This study explores the feasibility of recruiting minority men who have sex with men (MSM) Facebook users for HIV prevention studies, and notes demographic and sexual risk behaviors. Facebook-registered MSM (N=118) were recruited using online and offline methods. Participants validated Facebook-user status through using a Facebook Connect (computer science) application. Participants were primarily Latino (60.2%) and African-American (28.0%), with 33.1% using social media to find sex partners. Black MSM social networking users reported engaging in a lower frequency (Coeff = −.48, p < .05) of unprotected receptive anal intercourse (URAI) compared to Latino MSM. Results suggest that minority social media-users can be recruited for HIV studies and that sexual risk behavioral differences exist among minority social networking users. Findings highlight the importance of incorporating technologies into population-focused HIV interventions.
HIV prevention; social networking; at-risk populations; MSM
There is currently no ‘gold standard’ for diagnosis of latent tuberculosis infection
(LTBI), and both the tuberculin skin test and interferon-gamma release assays (IGRAs) are
used for diagnosis; the latter have a higher sensitivity than tuberculin skin tests for
diagnosis of LTBI in HIV-infected individuals with lower CD4 counts. No evidence base
exists for selection of IGRA methodology to identify LTBI among human immunodeficiency
virus-infected patients in the UK. We prospectively evaluated two commercially available
IGRA methods (QuantiFERON-TB Gold In Tube [QFG] and T-SPOT.TB) for testing LTBI among
HIV-infected patients potentially nosocomially exposed to an HIV-infected patient with
‘smear-positive’ pulmonary tuberculosis. Among the exposed patients median CD4 count was
550 cells/µL; 105 (90%) of 117 were receiving antiretroviral therapy, of who 104 (99%) had
an undetectable plasma HIV load. IGRAs were positive in 12 patients (10.3%); QFG positive
in 11 (9.4%) and T-SPOT.TB positive in six (5.1%); both IGRAs were positive in five
patients (4.3%). There was one indeterminate QFG and one borderline T-SPOT.TB result.
Concordance between the two IGRAs was moderate (κ = 0.56, 95% confidence
interval = 0.27–0.85). IGRAs were positive in only 4 (29%) of 14 patients with previous
culture-proven tuberculosis. No patient developed tuberculosis during 20 months of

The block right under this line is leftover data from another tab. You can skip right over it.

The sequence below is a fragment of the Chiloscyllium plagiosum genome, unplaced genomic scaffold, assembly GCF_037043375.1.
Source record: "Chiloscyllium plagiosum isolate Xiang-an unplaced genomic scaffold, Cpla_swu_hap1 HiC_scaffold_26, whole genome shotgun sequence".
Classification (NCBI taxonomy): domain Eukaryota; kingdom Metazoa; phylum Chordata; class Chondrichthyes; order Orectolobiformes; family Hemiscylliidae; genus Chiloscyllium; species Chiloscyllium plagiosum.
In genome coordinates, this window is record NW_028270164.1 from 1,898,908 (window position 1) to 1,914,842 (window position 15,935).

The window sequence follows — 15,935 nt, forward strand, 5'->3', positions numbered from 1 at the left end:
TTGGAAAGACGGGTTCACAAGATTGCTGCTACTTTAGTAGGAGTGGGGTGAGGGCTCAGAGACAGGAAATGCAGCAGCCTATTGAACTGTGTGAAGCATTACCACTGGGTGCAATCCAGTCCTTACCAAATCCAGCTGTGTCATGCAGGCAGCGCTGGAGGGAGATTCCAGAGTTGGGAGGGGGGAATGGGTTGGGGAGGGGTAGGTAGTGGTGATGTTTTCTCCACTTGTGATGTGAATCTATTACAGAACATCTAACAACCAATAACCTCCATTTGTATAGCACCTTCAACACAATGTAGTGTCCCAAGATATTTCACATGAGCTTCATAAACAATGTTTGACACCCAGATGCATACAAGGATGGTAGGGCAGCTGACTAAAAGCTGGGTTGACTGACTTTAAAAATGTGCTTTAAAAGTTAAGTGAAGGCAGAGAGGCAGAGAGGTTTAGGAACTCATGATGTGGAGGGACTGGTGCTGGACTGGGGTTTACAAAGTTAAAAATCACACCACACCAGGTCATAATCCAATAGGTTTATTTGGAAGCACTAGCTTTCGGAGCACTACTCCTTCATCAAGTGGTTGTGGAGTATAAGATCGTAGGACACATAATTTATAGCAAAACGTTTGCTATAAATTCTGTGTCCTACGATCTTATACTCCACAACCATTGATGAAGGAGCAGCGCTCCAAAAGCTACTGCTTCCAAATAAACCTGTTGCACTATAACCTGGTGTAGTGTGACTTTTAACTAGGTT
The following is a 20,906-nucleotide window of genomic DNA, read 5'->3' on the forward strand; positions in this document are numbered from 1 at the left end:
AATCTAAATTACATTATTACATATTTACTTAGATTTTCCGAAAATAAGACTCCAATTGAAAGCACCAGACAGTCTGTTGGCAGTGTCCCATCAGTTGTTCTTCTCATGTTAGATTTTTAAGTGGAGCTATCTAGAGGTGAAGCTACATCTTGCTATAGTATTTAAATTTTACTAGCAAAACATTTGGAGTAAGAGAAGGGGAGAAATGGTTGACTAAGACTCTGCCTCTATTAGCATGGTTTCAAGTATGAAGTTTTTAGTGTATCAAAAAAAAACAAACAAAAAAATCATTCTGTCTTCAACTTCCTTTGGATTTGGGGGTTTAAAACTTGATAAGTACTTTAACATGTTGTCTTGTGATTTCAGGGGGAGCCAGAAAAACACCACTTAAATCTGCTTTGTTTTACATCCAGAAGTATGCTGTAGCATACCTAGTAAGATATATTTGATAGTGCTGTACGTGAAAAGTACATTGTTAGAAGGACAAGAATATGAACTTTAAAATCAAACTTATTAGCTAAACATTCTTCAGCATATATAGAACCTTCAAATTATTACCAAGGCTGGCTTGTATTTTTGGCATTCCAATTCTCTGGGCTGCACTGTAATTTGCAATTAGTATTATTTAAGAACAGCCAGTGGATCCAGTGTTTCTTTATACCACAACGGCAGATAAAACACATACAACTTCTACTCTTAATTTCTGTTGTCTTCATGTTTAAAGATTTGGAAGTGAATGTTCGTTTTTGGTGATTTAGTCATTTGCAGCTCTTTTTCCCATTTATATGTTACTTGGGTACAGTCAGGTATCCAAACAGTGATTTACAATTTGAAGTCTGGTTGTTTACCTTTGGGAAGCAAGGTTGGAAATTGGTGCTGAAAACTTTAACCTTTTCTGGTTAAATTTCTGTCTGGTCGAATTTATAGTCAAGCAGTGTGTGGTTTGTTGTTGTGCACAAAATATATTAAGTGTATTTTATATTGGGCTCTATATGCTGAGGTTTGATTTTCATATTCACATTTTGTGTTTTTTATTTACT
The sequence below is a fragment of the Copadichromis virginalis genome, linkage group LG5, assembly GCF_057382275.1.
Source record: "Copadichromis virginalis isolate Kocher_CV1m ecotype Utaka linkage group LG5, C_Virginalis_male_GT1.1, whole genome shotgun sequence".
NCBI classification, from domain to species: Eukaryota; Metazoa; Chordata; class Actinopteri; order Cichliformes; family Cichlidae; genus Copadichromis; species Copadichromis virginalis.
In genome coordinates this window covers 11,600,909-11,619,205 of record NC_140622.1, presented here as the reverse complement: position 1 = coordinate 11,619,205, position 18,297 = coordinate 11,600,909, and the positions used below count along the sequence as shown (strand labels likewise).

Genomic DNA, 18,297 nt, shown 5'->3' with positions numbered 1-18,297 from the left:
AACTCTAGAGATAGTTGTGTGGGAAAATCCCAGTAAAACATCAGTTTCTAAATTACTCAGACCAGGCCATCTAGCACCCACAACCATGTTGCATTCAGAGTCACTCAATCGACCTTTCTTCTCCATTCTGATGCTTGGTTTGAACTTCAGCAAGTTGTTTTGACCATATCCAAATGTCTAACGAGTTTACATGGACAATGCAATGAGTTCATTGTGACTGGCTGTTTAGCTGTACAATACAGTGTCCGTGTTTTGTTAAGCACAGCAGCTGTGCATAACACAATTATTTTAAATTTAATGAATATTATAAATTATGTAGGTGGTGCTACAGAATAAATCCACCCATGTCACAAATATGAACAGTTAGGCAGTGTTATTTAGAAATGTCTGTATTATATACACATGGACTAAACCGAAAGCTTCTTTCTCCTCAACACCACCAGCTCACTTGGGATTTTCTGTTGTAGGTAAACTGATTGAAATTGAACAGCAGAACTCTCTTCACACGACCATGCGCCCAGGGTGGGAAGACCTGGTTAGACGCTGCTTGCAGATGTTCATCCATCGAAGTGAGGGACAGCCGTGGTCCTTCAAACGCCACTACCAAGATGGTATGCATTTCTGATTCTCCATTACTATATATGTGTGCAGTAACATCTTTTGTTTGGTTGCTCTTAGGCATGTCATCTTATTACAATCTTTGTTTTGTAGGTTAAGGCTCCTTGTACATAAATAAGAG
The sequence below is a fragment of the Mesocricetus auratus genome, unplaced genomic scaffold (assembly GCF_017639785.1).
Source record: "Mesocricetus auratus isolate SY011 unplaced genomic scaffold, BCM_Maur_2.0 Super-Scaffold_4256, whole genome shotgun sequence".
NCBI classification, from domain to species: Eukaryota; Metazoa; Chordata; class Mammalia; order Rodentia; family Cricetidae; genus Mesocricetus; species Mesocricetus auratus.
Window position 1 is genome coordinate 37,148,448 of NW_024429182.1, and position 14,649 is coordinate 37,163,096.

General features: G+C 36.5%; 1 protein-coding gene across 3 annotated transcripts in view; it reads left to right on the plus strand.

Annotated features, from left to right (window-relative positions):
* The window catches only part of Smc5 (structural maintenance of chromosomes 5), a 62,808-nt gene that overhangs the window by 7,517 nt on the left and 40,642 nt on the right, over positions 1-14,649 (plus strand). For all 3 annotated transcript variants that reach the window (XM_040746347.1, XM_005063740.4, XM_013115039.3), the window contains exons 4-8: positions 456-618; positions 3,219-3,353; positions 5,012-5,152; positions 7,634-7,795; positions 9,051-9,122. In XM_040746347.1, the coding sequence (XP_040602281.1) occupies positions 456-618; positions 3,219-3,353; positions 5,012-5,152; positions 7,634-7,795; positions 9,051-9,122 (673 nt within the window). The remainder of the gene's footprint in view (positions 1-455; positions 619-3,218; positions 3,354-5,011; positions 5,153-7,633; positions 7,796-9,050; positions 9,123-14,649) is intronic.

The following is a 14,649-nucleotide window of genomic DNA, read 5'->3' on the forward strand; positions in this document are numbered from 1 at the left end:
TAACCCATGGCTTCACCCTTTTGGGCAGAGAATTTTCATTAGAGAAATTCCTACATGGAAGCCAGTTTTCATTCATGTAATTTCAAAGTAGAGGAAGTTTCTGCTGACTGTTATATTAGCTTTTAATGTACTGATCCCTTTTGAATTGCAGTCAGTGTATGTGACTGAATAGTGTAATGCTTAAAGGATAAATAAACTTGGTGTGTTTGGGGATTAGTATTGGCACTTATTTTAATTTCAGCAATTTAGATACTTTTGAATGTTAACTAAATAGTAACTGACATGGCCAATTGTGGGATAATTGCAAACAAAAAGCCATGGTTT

Interferon-gamma release assays; latent tuberculosis infection; HIV; screening; tuberculin skin test; AIDS; IGRA; Mycobacterium tuberculosis
Human immunodeficiency (HIV)-infected patients and men who have sex with men (MSM) have a higher rate of high-grade anal intraepithelial neoplasia (HGAIN), a likely precursor to anal cancer. This retrospective study describes the outcome of treating MSM with incident biopsy-proven HGAIN in an urban community health setting with access to outpatient ablation or operative treatment. The main outcome was freedom from HGAIN at follow-up. 153 met inclusion criteria; 86 (56%) were HIV-infected. Eighty (52%) received outpatient ablation, 49(61%) had a follow-up within 9 months. Among those, 26 (53%) were free of high-grade disease, 19 (39%) had high-grade disease; and 4 (8%) had unknown grading. In a logistic regression model, a lower extent of anal disease (1 quadrant vs. 2,3, or 4 quadrants) was significantly associated with a lower probability of high-grade disease (p-value 0.04.) HGAIN could be managed in a community health setting; however, systems are needed to ensure follow-up care.
HIV/AIDS; HPV; Treatment; Homosexual
Self-reported condom use is a commonly collected statistic, yet its use in research studies may be inaccurate. We evaluated this statistic among women in HIV-discordant couples enrolled in a clinical trial in Nairobi, Kenya. Vaginal swabs were acquired from 125 women and tested for prostate-specific antigen (PSA), a biomarker for semen exposure, using an enzyme-linked immunosorbent assay. Ten (10%) of 98 women who reported 100% use of condoms in the previous month tested PSA positive. In a bivariate logistic regression analysis, among women who reported 100% condom use in the previous month, those with ≤8 years of school had significantly higher odds of testing PSA-positive (odds ratio [OR] = 8.39, 95% confidence interval [CI] 1.02–69.13) than women with more schooling. Our estimate may be conservative, as the ability to detect PSA may be limited to 24–48 hours after exposure. Less educated women may be a target group for counselling regarding reporting sexual behaviour in clinical trials.
HIV; AIDS; transmission; prevention; condom use; self-reported; semen exposure; biomarker; prostate-specific antigen; PSA; women; discordant couples; sexual behaviour